This one was an episode I was really looking forward to.
I was in college when I first heard Bethany’s story.
Bethany has been a competitive surfer for as long as she can remember. When you grow up in Hawaii, getting out on the waves with a board is just as normal as riding bikes is for a midwestern kid like me. And she was good. Really good. By the time she was 8, Bethany was already placing first in international competitions. Her future looked as bright as the sun at the beach.
Then at 13, she was attacked by a shark and lost her left arm. And man, that would be devastating for anyone. But it’s even more of a big deal when you’re a surfer, since you need your upper body strength for balance, and getting up on the board.
So just imagine doing what you love every day. You get to live your passion. You’re having fun day in and day out. Then overnight, everything changes. You get ripped from what you love and you have to adapt to a new idea of life.
I’ve thought about Bethany’s struggle a lot, since it was only a few years later when I experienced my own life-changing and career-ending injury. I fell into a wall playing arena football, shattered my arm, and had to overcome my own obstacles. I thought my life was over.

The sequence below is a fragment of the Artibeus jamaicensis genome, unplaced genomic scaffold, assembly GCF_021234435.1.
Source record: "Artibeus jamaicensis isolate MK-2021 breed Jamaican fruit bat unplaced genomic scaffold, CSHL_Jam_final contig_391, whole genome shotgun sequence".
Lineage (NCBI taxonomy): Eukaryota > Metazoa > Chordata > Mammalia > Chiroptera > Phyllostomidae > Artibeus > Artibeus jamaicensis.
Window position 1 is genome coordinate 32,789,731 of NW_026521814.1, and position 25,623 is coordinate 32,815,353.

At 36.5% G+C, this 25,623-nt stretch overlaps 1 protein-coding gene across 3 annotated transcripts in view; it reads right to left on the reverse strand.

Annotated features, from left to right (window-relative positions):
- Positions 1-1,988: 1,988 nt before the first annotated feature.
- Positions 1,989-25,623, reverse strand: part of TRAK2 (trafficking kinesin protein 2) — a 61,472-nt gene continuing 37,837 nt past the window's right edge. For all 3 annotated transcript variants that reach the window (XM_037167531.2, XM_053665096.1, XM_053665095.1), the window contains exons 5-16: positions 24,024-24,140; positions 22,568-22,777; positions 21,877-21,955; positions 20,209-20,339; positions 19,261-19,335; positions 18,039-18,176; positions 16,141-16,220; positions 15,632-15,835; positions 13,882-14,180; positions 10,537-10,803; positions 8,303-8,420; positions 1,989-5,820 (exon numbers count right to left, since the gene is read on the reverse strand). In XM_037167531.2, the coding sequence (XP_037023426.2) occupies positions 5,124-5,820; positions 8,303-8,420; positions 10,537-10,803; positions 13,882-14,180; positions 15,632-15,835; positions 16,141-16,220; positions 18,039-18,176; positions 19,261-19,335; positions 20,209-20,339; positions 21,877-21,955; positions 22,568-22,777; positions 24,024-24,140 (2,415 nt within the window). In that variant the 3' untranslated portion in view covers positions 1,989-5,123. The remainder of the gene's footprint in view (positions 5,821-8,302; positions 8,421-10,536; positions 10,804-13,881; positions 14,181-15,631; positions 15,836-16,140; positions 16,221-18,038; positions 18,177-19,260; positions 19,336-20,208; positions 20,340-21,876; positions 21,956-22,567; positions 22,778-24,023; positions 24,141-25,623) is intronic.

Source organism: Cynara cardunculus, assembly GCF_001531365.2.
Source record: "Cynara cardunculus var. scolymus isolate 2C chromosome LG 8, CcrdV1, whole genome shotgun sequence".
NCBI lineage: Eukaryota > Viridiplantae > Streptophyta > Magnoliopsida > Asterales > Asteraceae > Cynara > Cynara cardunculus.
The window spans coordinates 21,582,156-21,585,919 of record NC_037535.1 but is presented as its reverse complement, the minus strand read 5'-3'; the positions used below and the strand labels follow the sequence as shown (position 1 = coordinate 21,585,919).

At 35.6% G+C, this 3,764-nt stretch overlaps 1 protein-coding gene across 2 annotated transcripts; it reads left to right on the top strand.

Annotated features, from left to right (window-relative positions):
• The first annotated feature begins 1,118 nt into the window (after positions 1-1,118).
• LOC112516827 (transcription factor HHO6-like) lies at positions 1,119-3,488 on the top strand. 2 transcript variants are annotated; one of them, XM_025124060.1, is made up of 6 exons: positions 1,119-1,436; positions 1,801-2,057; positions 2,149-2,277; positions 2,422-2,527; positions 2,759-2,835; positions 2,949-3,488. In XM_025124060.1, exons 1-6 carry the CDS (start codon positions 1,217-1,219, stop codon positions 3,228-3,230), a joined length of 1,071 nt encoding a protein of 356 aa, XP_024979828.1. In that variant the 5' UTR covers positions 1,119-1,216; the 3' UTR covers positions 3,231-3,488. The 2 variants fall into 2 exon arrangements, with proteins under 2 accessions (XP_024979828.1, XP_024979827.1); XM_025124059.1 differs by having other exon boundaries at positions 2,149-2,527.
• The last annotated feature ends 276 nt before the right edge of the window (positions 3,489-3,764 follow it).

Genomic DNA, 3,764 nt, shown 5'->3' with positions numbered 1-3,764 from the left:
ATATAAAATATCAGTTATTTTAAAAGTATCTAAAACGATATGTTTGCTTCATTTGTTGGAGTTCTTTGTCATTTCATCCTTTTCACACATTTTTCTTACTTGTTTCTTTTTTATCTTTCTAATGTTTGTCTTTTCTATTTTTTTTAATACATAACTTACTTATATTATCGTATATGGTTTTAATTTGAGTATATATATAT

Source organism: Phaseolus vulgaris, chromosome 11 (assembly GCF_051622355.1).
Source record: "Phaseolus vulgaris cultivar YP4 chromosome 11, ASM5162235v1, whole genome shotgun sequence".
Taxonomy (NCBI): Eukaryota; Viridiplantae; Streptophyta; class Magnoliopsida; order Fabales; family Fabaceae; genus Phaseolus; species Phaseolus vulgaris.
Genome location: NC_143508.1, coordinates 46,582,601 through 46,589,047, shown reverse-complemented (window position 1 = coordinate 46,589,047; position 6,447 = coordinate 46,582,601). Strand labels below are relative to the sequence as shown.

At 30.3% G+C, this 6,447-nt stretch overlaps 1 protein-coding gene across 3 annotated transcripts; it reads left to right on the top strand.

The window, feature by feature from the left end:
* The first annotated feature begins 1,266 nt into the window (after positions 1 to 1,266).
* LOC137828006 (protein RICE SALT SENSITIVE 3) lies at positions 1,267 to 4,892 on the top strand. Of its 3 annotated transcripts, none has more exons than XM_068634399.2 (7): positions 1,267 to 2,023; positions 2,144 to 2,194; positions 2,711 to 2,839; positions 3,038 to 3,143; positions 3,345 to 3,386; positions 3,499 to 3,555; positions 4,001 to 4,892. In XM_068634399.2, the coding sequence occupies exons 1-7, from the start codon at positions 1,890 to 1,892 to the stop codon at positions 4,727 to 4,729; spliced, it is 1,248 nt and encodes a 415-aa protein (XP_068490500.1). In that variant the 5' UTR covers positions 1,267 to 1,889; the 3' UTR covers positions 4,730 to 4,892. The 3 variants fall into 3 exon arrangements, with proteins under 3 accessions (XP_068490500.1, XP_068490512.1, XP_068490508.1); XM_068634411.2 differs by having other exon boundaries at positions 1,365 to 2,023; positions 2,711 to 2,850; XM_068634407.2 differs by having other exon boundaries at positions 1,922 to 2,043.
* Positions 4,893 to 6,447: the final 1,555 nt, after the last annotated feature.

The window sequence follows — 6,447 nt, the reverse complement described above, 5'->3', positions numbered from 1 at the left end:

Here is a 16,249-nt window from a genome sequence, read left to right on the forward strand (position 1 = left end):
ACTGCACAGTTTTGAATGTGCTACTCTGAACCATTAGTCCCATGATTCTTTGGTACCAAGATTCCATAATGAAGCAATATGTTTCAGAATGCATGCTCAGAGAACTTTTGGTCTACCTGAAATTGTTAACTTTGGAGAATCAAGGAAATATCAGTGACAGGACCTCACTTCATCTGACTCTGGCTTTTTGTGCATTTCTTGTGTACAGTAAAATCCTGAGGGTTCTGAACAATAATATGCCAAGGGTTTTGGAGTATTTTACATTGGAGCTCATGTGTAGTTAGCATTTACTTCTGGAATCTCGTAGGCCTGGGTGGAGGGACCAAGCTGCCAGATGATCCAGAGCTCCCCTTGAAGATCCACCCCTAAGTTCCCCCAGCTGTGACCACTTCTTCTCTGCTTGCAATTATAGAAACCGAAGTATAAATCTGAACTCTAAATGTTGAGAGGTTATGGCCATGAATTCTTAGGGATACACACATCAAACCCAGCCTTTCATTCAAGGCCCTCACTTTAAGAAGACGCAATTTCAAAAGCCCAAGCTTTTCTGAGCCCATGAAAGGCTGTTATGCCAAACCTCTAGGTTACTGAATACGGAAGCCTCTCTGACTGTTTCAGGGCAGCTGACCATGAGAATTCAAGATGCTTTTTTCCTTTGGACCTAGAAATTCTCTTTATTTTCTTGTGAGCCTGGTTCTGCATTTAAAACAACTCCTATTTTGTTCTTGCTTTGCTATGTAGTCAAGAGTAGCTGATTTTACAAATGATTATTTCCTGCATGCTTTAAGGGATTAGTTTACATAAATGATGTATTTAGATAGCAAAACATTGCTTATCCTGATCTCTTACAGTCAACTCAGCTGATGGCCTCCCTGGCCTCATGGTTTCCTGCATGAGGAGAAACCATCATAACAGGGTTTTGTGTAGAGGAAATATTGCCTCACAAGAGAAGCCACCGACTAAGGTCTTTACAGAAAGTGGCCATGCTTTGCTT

So, how did Bethany go from lying in a hospital bed recovering from a terrifying injury to being back in the ocean 4 weeks later?
That’s what I wanted to find out. What makes her different. What makes her unique. And ultimately, what drives her to succeed.
Since her accident, she’s done some incredible things. In addition to continuing to surf competitively (and rack up honors), Bethany has also become a bestselling author. Had not one, but two movies made about her life (the fictionalized “Soul Surfer,” and the documentary “Bethany Hamilton: Unstoppable”). She’s also gotten married, and started a family.
Some people faced with this type of trauma fall into a state of depression and hopelessness. But others, like Bethany, use it as fuel. Today, Bethany radiates happiness despite having been impacted by trauma.
Injury or no injury, she’s living her best life. And from my perspective, here are a few takeaways as to why…